Experts say a deadly Northern California wildfire burned so hot at its peak that it created a cyclone of flames that reached 143 mph, ripping through the region with the force of a destructive Midwest tornado.
National Weather Service meteorologist Duane Dykema said Friday that the blaze still burning near Redding created a fire whirl that uprooted trees and tore roofs from homes.
Dykema says the whirl started when hot air from the exceptionally hot fire rose and twisted tightly, creating a powerful tornado of flames and wind.
He says fire whirls are common, but not at the intensity recorded on July 26. The fire burning near Redding has grown to 206 square miles and destroyed at least 1,060 homes. Two firefighters have died there.
Mandatory Yosemite Valley Evacuation
A mandatory evacuation of Yosemite Valley was ordered Friday morning.
“Yosemite Valley is not threatened by the fire at this time, but a mandatory evacuation has been issued due to multiple hazards along El Portal Road, Big Oak Flat Road, and Wawona Road, as well as power outages in Yosemite Valley.
“El Portal Road (extension of Highway 140 within the park) and Big Oak Flat Road west of Crane Flat may be closed for an extended period of time due to fire activity, hazard trees, and firefighters working on the roads,” the Ferguson Fire website stated.
The only public access into Yosemite National Park is via Tioga Pass from Highway 120 east via U.S. 395 from Lee Vining. The Tioga Road remains open to Crane Flat.
The fire has grown to 73,560 acres and is 41% contained, according to fire officials.
Details of Varney’s Death Revealed
A California bulldozer operator nearly slipped off a steep mountain trail three times before his vehicle finally rolled into a ravine and fatally crushed him.
A Department of Forestry and Fire Protection preliminary report says each earlier slip alone qualified as a “near miss” warning that the century-old mining trail could collapse.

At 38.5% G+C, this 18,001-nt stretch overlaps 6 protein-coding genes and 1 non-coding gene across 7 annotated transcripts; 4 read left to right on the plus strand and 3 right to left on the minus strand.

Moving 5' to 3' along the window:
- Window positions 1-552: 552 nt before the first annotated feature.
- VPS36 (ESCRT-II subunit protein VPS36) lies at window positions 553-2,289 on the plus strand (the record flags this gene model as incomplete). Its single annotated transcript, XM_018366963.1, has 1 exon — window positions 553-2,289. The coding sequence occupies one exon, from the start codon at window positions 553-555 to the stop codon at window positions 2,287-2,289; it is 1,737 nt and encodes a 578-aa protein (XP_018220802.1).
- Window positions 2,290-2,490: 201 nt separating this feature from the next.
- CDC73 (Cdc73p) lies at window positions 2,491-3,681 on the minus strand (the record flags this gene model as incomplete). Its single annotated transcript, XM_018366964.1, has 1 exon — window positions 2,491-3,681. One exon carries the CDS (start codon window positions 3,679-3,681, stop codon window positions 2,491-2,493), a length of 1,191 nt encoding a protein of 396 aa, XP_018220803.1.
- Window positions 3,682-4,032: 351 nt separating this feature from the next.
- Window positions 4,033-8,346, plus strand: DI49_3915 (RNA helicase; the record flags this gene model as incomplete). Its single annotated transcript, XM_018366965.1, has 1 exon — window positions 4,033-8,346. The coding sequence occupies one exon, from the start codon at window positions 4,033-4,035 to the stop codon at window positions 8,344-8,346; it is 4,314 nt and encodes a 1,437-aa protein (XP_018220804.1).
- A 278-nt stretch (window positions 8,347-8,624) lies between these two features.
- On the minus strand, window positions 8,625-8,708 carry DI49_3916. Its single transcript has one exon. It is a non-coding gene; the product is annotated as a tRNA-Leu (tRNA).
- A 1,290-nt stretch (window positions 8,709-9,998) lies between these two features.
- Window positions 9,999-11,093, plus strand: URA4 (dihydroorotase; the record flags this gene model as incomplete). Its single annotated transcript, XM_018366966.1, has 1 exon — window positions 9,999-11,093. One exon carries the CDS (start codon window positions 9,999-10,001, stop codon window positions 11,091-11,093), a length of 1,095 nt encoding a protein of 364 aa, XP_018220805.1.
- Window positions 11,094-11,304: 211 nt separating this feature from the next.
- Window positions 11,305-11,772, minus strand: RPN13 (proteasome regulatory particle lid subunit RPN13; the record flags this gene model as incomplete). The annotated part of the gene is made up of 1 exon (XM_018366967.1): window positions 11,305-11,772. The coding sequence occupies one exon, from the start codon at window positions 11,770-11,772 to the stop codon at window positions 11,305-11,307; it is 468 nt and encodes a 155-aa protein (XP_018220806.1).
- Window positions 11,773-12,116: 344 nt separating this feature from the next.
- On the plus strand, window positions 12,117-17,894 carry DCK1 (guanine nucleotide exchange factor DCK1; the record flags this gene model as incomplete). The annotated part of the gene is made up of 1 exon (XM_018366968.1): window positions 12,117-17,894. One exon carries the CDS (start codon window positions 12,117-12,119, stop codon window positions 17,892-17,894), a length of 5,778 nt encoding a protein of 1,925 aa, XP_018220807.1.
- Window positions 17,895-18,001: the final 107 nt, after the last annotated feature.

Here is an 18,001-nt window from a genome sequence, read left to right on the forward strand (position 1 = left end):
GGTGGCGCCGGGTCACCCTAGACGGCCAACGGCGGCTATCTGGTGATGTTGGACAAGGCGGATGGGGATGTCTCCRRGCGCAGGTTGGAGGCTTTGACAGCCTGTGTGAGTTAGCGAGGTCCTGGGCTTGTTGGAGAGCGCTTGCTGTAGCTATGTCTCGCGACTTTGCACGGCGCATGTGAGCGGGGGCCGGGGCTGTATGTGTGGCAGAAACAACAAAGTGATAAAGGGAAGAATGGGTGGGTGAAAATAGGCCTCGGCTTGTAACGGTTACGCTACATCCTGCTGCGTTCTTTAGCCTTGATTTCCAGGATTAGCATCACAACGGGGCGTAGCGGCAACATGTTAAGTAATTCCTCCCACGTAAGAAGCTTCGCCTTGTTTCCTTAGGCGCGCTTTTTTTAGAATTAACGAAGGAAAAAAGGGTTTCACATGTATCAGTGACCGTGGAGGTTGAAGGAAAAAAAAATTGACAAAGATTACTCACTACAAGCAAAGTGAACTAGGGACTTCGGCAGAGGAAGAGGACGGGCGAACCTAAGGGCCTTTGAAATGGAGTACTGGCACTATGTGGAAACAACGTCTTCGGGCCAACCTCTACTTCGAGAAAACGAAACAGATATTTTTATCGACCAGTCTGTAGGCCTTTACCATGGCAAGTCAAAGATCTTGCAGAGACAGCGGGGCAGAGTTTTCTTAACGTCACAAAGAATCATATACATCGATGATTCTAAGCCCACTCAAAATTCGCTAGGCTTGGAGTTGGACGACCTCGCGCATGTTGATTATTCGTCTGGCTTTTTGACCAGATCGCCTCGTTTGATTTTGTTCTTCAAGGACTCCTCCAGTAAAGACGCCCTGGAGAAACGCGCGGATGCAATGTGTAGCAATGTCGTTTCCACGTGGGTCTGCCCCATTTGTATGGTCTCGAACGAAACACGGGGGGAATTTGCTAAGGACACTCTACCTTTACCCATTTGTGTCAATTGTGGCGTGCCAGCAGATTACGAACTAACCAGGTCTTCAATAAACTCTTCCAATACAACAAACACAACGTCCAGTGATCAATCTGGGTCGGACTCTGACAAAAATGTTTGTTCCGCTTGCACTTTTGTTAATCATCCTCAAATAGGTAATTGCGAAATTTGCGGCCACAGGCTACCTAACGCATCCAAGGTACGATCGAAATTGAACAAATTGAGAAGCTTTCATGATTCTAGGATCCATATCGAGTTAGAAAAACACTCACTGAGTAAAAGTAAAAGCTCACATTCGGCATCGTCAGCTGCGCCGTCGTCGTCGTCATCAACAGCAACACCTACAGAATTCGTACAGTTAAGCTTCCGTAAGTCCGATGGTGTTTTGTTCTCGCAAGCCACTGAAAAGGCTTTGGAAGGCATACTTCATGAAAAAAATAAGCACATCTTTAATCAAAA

The report says 36-year-old Braden Varney was working alone overnight July 14 fighting a wildfire sparked hours earlier outside Yosemite National Park.
His assistant had gone to get a new hydraulic hose. Varney’s radio wasn’t communicating with headquarters, so his assistant relayed messages — until they lost contact.
Varney was a 10-year veteran.
The report says his death highlights the need for better risk assessment, communication, and supervision.
Varney became the first of four California firefighters to die this year.
Stronger Winds Complicate Firefighting Efforts
Increasing winds are expected in Northern California areas where deadly and destructive wildfires are burning.
The National Weather Service has issued warnings for critical fire weather conditions Friday and Saturday as a series of dry low-pressure systems pass through the region, bringing gusts up to 35 mph (56 kph) in the afternoon.
Forecasters say highest threat areas include a fire near the city of Redding and the Mendocino Complex of two fires north of San Francisco. The forecast includes extremely low humidity levels that leave vegetation ready to burn.
New evacuations were ordered late Thursday at the Mendocino Complex.